John Chisum and the Chisolm Trail
September 24, 2015
By Sam Allen
A couple of days ago I was on my way from Houston to Catoosa, Oklahoma to interview Blaine Davis, whose family owns the Blue Whale. I usually go through Dallas when headed that way, but I was going to hit the evening rush hour, so I used my GPS to find an alternate route. I found a great one. I got off of I-40 in Buffalo, Texas and headed to Palestine. From there I followed Texas Highway 19 all the way to Oklahoma, and I did not get on an Interstate highway until I was just outside of Tulsa. It was a beautiful country ride through hilly farmlands and some wonderful lakes.
This route took me through Paris, Texas, which is where New Mexico rancher John Chisum is buried. John Chisum was one of the first to establish a significant ranch in New Mexico. He started with a small spread along the Pecos River. His ranch eventually had over 100,000 head of cattle. He formed a partnership with Charles Goodnight and Oliver Loving. Goodnight owned the JA Ranch in the Texas Panhandle, which by many accounts was the largest cattle ranch in history. Oliver Loving was another cattle rancher. Together they formed the Goodnight-Loving Trail, which went from Fort Belnap, Texas through the Llano Estacado to Forth Sumner, New Mexico.
As an interesting aside, the death of Gus McRae in the Larry McMurtry book Lonesome Dove was based on the historic death of Oliver Loving. Loving was attacked and wounded in the leg by a band of Comanches while on a cattle drive. He escaped by floating down the Pecos River during a storm, and later died after refusing to allow the amputation of his leg.
Chisum is known for his tangential participation in the Lincoln County War, which was a range war fought in 1878 in Lincoln County, New Mexico. The conflict was over control of the cattle and mercantile businesses in Lincoln County. James Dolan and Lawrence Murphy had a monopoly on these businesses, and they were trying to drive out English born John Tunstall, who had established a competing ranch and general store. Billy the Kid worked for Tunstall. Tunstall's murder and its aftermath gave rise to the legend of Billy the Kid.
John Chisum died on December 23, 1884 in Eureka Springs, Arkansas, while seeking the healing waters of the area to treat complications from surgery that removed a growth from his jaw. He was being transported home for burial, but wound up in Paris, Texas.
By now you must be wondering what this has to do with Route 66. The answer is Jesse Chisolm.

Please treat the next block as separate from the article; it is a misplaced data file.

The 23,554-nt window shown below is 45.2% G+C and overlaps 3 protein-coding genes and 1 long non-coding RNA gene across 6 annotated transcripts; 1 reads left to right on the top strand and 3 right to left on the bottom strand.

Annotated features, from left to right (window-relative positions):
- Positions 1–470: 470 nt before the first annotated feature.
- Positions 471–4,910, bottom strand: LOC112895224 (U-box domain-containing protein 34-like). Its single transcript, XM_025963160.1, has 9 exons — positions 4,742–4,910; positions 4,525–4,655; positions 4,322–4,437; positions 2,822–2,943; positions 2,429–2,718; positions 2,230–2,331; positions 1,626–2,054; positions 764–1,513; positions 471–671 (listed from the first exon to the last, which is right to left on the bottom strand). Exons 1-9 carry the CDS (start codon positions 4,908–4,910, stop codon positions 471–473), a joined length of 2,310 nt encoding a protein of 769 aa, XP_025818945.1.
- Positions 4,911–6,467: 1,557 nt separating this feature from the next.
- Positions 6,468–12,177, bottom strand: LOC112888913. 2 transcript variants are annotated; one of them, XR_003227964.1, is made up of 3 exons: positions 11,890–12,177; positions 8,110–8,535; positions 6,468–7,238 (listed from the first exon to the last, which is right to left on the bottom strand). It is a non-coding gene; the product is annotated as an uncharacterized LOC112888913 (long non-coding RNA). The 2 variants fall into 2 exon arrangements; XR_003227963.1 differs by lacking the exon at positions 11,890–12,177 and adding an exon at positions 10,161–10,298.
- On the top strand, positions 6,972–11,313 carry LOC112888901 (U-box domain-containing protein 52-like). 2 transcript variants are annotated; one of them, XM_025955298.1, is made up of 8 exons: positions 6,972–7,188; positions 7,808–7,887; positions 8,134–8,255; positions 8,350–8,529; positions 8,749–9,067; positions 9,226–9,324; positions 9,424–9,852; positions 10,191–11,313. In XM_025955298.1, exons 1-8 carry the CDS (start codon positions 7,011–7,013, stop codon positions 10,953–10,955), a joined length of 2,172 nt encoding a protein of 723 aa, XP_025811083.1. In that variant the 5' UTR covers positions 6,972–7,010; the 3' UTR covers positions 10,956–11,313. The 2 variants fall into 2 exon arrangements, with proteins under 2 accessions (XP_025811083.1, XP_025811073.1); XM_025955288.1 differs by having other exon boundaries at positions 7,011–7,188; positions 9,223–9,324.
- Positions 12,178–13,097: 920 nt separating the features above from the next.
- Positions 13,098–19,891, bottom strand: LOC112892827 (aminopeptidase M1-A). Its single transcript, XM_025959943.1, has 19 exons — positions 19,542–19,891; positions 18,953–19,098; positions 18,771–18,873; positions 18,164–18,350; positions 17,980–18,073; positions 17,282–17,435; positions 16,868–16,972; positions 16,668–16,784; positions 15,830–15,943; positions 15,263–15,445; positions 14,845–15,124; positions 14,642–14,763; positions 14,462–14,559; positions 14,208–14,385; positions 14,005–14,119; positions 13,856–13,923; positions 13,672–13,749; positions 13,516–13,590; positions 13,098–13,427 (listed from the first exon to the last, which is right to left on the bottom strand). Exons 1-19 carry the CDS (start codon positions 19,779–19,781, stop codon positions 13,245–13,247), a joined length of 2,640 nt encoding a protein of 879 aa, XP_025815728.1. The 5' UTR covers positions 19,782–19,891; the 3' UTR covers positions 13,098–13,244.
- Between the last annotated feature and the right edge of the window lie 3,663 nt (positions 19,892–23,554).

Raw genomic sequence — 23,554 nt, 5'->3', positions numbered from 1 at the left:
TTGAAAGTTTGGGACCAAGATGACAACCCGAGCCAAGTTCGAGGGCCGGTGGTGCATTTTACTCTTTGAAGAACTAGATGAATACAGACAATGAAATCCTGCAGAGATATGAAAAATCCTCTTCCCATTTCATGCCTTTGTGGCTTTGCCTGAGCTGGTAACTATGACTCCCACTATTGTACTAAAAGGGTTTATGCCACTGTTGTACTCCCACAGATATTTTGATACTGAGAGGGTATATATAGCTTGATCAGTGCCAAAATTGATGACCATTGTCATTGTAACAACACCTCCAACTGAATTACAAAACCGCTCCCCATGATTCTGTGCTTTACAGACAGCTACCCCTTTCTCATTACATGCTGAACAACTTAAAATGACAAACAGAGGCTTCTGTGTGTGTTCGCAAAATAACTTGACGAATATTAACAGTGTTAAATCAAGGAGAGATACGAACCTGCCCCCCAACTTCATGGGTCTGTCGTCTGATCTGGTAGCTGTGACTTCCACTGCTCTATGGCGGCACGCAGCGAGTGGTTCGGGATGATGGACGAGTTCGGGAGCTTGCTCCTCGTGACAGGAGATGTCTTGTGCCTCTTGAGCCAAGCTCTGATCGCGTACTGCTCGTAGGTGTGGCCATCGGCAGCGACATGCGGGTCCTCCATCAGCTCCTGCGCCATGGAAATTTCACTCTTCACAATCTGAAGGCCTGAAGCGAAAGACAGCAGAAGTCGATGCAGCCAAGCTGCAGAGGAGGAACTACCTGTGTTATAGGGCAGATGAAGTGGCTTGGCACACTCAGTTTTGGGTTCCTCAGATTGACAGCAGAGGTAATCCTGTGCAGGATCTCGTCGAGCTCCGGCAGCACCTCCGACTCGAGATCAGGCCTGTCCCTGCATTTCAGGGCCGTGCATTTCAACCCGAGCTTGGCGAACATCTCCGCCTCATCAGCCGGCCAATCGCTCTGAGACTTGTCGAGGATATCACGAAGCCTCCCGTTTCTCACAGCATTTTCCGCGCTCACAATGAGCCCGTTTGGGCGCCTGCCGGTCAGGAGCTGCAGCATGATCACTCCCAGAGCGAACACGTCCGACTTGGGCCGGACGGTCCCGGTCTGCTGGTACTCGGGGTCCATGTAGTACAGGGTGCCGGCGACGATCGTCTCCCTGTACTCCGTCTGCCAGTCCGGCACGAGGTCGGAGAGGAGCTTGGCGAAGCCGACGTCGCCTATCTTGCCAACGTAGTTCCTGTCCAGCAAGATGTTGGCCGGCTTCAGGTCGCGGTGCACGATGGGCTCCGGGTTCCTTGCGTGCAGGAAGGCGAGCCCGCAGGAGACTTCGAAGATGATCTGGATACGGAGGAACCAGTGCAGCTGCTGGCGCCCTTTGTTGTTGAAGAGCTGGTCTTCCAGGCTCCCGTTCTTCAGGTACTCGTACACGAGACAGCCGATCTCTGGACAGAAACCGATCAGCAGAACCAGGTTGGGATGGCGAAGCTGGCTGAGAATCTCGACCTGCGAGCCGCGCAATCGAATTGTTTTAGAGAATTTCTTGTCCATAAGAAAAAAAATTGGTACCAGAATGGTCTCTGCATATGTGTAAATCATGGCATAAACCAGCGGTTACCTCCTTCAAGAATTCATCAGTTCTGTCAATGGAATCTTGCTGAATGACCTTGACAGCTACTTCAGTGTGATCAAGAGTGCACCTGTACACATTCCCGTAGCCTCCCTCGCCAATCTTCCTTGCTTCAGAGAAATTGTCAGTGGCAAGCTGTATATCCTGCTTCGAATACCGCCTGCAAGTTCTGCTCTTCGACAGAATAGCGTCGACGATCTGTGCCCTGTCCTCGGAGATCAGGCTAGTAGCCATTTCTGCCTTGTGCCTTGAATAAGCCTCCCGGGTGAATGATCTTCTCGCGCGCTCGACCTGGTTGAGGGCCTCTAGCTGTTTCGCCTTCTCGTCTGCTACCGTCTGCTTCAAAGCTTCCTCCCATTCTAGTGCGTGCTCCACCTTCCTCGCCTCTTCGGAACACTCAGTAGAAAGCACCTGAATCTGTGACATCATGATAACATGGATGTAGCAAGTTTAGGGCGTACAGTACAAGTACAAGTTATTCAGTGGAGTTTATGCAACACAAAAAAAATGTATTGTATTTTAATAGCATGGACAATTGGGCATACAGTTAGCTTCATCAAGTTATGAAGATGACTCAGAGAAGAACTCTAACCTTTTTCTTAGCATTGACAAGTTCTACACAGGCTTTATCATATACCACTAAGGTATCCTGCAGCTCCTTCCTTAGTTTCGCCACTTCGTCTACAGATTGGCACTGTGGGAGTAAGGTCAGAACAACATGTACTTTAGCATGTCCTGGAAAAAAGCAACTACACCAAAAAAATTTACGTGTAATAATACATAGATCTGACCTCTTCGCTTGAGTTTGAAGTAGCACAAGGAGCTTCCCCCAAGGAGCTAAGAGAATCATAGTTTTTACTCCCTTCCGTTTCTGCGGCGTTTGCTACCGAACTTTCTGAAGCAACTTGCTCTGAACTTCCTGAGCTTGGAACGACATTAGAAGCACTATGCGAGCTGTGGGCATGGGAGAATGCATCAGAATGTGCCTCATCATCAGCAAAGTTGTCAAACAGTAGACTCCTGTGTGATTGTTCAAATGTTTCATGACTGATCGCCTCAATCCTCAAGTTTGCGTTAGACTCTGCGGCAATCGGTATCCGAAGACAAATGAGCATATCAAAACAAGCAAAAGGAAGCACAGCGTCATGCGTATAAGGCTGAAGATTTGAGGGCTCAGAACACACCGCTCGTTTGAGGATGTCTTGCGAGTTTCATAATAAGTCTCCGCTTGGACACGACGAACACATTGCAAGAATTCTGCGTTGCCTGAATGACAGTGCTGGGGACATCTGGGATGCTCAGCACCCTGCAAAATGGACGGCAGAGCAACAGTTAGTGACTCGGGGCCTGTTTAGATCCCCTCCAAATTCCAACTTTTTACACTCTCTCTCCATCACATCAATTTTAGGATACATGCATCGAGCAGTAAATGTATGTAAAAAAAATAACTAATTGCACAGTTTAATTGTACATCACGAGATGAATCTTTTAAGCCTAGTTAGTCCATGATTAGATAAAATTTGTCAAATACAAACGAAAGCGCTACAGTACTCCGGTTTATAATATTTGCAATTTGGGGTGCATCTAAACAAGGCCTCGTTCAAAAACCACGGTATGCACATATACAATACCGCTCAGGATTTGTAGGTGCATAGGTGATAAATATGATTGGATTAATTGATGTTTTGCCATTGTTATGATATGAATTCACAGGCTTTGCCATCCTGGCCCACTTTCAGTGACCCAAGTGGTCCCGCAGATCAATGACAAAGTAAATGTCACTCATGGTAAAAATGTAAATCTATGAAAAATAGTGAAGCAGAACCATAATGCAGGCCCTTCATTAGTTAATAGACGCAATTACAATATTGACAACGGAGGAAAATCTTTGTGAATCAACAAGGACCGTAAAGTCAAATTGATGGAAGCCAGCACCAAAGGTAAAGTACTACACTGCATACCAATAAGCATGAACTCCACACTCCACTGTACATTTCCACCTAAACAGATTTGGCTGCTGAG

Jesse Chisolm was a mixed-blood Cherokee Indian for whom the Chisolm Trail was named. It was developed over several decades that preceded the cattle drives of the 1870's and 1880's. It started in 1826 as a trail to Wichita, Kansas that Jesse established for a gold seeking party. In 1830, Jesse blazed a trail from Fort Gibson to Fort Towson, Kansas. These and other trails in which Jesse was involved became parts of the Chisolm Trail.
Its route during the cattle drive years is the subject of debate. Some historians claim it started in Donna, Texas or San Antonio, Texas. Others assert that no part of the Chisolm Trail was in Texas. They note that there is no evidence that Jesse Chisolm ever was in Texas, and that cattlemen of the day recognized that the Chisolm Trail started at Red River Station in Montague, County, Texas, where the trail crossed into Indian Territory (present day west-central Oklahoma).
Regardless of where it started, tt went through the present day Route 66 town of El Reno and crossed into Kansas at Caldwell. It originally ended in Abilene, Kansas. Newton, Wichita, Caldwell and Newton, Kansas all later served as the terminus of the Chisolm Trail.
Jesse Chisolm died in 1868 near the Route 66 town of Geary, Oklahoma and is buried there.
So, oddly enough, cattleman John Chisum never sent a cow up the Chisolm Trail, and Jesse Chisolm died nearly a decade before the first great cattle drive on the trail named for him.
Sam Allen wrote The Motorcycle Party Guide to Route 66. He also created and operates www.route66mc.com, which is the most complete single source of information about Route 66 available on the web.